Centennial voters did the right thing Tuesday in casting a 69% yes vote to pass my favorite initiative. It will keep government's hands off workers' paychecks as far as collecting political money for unions or any other special interest. It was called Question 200. The same issue needs to be on the statewide ballot next year, to protect against the undue influence that Big Labor obviously already holds with Bill Ritter and the Democratic legislature.
I've been the campaign chairman for Yes on 200 in my suburban community of Centennial, and I worked with Jon Caldara of the Independence Institute to get a similar measure passed by our Arapahoe County commissioners. El Paso, Weld, and other large counties have done the same. (Voters in Englewood and Greeley turned down such measures on Tuesday, however.)
Caldara is in fact hoping to take the idea statewide next year. He calls it the Ask First concept -- reflecting a simple process whereby political groups have to get members' permssion one by one to take part of what someone earns -- and then complete the transaction via credit card, bank autodraft, or some other non-government means. Details are at www.askfirstcolorado.com.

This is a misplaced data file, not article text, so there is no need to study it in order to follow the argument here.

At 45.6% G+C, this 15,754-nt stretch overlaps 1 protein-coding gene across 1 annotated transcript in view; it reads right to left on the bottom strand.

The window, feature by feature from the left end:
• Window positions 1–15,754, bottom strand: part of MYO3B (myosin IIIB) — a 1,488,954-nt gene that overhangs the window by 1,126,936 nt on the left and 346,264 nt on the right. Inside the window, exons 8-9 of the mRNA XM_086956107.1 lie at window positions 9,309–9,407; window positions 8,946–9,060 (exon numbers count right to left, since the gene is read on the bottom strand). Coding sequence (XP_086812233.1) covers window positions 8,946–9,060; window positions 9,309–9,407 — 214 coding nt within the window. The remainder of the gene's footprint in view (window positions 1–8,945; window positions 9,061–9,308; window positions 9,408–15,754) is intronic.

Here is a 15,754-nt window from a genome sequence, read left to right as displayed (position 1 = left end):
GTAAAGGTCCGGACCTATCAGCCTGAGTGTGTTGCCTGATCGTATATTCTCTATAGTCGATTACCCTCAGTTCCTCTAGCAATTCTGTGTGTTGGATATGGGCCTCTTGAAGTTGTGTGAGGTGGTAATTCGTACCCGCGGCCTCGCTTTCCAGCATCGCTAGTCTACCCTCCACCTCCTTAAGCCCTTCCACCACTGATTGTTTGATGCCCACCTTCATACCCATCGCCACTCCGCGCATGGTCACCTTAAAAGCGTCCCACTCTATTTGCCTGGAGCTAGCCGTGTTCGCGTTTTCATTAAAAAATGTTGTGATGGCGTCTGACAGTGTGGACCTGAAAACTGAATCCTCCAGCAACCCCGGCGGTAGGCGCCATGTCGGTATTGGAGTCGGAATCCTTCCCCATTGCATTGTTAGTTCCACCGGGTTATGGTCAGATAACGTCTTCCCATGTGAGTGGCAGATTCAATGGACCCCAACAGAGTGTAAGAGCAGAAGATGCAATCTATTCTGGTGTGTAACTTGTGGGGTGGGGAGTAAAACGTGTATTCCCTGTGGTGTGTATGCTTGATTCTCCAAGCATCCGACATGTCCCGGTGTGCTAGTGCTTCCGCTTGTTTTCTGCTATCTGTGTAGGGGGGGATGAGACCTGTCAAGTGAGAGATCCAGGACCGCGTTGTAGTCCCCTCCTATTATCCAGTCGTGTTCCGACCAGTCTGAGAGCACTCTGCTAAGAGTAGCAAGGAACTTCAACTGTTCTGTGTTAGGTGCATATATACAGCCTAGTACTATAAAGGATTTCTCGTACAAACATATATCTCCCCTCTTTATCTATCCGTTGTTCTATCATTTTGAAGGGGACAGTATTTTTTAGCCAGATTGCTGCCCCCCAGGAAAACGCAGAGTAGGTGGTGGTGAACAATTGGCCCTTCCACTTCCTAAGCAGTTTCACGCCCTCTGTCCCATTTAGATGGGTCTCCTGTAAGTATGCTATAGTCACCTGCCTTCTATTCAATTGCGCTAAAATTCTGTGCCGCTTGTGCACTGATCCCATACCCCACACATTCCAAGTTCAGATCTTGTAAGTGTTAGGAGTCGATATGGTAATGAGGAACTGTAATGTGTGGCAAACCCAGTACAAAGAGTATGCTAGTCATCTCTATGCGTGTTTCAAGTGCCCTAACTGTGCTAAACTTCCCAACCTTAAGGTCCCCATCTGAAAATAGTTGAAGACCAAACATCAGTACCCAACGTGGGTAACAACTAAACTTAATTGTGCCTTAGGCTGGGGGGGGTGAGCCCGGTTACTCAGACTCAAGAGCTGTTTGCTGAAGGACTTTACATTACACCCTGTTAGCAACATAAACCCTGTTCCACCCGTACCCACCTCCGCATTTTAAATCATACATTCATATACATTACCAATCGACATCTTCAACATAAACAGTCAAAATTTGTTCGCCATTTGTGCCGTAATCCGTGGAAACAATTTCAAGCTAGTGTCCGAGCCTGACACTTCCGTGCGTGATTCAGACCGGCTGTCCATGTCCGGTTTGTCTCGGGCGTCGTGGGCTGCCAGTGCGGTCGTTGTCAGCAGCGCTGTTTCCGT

Gov. Ritter's collective bargaining edict for state workers gave Ask First advocates an early Christmas present. Other forces hoping to put Right to Work on the 2008 ballot (an effort with which Caldara and I are not connected) are also thanking Santa Bill.